Interestingly, the Shura’s Declaration proclaiming the selection of the new Amir also announced the appointment “after due consultation” of two deputies to Mansoor – the former judiciary chief of the Islamic Emirate and religious scholar, Moulavi Haibatullah Akhunzada, and, secondly, “the son of the renowned Jihadi and scholarly figure Mouvalvi Jalaluddin Haqqani…, a well-known Jihadi commander Mullah Sirajuddin Haqqani”.

This is the first time that the Taliban Shura has named two deputies to the Amir. Clearly, this became necessary insofar as while Mansoor maybe an experienced power broker, he has limitations, which Akhunzada and Haqqani fill in.

Evidently, Mansoor lacks the halo of a religious figure (which Mullah Omar had acquired), and he lacks the experience of a military commander. The Quran gives the all-important divine sanctity for the Amir, whereas, it is through the barrel of the gun that power flows in the Hindu Kush. Mullah Omar became a powerful symbol because he wielded both the Quran and the sword.

No doubt, the ISI is the ultimate winner here, as it has independent lines to all three protagonists in the triumvirate on a ‘need-to-know’ basis. Of course, in any settlement in Afghanistan, Pakistan will count on the Haqqani network to establish itself as the dominant presence in the eastern regions bordering its lawless tribal areas.

Equally, the elevation of Sirajuddin Haqqani to the top leadership shuts the door firmly on the rebel Taliban factions linking up with the Haqqani network. (Sirajuddin is the surviving scion of the Haqqani clan – Badruddin was killed in a US drone attack in 2012; Nasiruddin, the network’s top fund raiser, organizer and the liaison man with the ISI, who was impossible to replace, was assassinated near Islamabad by unknown hit men in December 2013.)

However, the big question remains: Is the consolidation of the ISI’s grip on the Taliban’s Quetta Shura a good thing to happen? The conventional wisdom will be to view the development through the prism of the ISI’s decades-long interference in Afghanistan. But a leap of faith has probably becomes necessary here. Consider the following.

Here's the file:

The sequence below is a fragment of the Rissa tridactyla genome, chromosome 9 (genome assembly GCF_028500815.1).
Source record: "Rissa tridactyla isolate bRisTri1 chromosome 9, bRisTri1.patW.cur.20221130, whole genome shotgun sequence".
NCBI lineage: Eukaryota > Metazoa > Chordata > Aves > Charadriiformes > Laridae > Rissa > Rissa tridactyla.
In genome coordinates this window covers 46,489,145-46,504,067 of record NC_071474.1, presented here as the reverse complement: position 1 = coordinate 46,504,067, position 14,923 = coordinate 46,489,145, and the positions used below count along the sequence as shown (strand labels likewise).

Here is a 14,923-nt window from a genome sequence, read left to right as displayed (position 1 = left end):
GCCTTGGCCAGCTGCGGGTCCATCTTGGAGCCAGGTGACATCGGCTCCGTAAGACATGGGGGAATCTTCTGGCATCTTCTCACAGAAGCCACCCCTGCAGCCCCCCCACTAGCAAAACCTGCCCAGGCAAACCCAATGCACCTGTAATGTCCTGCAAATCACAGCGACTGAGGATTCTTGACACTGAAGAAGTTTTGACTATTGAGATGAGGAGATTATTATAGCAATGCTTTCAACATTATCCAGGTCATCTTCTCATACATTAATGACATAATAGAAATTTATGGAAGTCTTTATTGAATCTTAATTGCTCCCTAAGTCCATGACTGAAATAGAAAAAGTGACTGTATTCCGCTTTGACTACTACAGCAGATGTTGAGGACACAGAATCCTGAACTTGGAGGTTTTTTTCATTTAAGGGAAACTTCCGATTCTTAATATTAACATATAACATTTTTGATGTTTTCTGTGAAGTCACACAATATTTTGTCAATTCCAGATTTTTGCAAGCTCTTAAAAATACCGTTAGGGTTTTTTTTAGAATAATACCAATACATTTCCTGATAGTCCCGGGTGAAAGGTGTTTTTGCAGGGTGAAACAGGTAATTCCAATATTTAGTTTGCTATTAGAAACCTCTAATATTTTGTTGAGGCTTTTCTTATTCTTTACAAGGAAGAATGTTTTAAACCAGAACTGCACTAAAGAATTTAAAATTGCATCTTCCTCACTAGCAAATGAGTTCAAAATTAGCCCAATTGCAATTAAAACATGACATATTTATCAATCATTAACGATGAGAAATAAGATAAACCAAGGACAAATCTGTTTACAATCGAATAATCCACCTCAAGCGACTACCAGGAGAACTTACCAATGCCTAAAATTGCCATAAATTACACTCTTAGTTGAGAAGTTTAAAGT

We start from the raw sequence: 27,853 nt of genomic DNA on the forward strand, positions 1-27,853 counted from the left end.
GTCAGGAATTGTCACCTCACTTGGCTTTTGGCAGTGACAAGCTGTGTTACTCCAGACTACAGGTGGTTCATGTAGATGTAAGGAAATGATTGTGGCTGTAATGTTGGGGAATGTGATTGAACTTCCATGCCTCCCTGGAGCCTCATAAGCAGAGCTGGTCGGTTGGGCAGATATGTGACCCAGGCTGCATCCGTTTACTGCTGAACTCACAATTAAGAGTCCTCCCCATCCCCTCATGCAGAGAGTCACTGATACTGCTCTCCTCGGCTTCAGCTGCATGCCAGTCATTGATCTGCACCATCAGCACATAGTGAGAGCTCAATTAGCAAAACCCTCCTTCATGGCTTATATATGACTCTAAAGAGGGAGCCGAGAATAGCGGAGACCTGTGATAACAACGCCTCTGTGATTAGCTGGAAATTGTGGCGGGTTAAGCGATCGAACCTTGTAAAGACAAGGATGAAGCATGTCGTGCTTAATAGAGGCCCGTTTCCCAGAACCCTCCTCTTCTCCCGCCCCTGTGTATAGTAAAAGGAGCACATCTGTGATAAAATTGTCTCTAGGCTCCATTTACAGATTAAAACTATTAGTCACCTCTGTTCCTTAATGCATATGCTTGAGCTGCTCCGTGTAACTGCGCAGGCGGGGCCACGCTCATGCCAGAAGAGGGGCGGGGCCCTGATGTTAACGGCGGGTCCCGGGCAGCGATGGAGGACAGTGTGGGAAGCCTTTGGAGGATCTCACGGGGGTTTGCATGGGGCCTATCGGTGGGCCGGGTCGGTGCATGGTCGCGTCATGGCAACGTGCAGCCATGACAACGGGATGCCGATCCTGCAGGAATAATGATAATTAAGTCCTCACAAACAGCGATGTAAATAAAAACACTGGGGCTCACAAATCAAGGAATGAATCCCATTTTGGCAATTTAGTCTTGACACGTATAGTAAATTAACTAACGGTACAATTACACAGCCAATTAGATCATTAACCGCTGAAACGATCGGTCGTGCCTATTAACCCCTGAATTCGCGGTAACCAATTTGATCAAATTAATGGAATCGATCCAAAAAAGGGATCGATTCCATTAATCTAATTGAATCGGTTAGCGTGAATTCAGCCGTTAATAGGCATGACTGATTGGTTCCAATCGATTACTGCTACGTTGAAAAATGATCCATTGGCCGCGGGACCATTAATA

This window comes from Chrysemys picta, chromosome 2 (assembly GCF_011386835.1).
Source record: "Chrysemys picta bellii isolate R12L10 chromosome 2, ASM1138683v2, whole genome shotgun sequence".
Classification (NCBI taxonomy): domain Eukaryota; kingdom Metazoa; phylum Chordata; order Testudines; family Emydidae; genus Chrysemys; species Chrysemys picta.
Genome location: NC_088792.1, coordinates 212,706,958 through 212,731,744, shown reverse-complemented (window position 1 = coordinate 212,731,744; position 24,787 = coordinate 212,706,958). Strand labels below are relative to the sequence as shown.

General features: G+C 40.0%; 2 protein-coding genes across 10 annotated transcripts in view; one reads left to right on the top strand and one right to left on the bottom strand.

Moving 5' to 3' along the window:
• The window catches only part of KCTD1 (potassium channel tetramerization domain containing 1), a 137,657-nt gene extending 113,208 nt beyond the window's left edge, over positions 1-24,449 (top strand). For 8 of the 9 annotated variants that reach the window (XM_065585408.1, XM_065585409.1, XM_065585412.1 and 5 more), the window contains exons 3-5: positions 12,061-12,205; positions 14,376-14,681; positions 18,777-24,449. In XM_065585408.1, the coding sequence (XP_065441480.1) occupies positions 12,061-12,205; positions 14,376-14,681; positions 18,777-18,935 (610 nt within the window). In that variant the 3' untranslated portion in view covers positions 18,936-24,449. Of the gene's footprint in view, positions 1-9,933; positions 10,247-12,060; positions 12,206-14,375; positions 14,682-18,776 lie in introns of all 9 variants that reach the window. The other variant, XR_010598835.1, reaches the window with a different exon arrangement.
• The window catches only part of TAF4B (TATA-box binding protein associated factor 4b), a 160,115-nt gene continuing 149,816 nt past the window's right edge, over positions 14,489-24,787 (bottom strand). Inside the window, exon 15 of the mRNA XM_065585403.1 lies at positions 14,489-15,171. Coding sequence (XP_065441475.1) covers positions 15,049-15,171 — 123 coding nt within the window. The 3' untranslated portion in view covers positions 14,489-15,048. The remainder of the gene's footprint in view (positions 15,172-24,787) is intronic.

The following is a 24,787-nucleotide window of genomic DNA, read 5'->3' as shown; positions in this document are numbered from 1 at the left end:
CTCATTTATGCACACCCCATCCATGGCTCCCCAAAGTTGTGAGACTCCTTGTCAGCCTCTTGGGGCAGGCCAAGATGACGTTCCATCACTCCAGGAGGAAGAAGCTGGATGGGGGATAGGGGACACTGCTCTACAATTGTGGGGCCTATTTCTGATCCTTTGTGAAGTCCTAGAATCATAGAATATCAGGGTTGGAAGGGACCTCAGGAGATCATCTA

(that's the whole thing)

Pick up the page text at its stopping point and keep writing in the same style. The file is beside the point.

What the ISI is doing is to isolate the ‘bad Taliban’. It has achieved the purge of the former Guantanamo inmate Abdul Qayum Zakir and his playmate Yaqoob (Mullah Omar’s son) whom the Pakistani military suspects as the cats-paw of foreign intelligence.

In short, through the purge of the ‘bad Taliban’, the ISI hopes to minimize the scope for foreign powers to meddle with the Quetta Shura, while also accelerating the peace process.

What needs to be factored in here is that the specter of a Taliban takeover no longer haunts Afghanistan. Henceforth, the Taliban’s best hope lies finding a way to join mainstream Afghan politics in a broad-based power structure. Pakistan’s objective devolves upon enabling the Taliban to realize that hope.

But the real danger lies somewhere else. A period of confusion lies ahead as the radical factions will feel prompted to establish their credibility by severely challenging the security situation. In turn, the Afghan leadership of President Ashraf Ghani will be hard-pressed to remain engaged in talks with the Taliban Shura while the government forces take casualties on the battlefield.

Second, there are strong vested interests within Afghanistan, which militate against any genuine power-sharing with the Taliban – such as Mohammed Mohaqiq’s Shi’ite militia, for instance. They are sure to fish in the troubled waters, arguing that now that the Taliban narrative has floundered, what is the need to accommodate the Taliban?

Third, it is well-known that there is a gravy train running through Afghanistan and the cessation of the conflict does not suit many warlords profiteering from drug trafficking and so on.

Finally, unless there is a regional consensus, there will be foreign powers who will continue to view the Pakistan-led peace process in zero sum terms.

All in all, therefore, the ISI has taken a gambit by dumping the Mullah Omar myth, trimming the Taliban’s sails and settling for a leaner Quetta Shura as its ‘strategic asset’.

The Shura will need time to find a new equilibrium. The consolidation of Mullah Omar’s leadership in the mid-nineties was achieved through the Taliban’s victorious march from Kandahar to Herat and Jalalabad to Kabul in a string of spectacular military victories.

That option to create the mystique of invincibility has vanished forever and Mansoor needs to come up with something better to keep the Taliban flock together. His only viable option is to offer peace and reconciliation.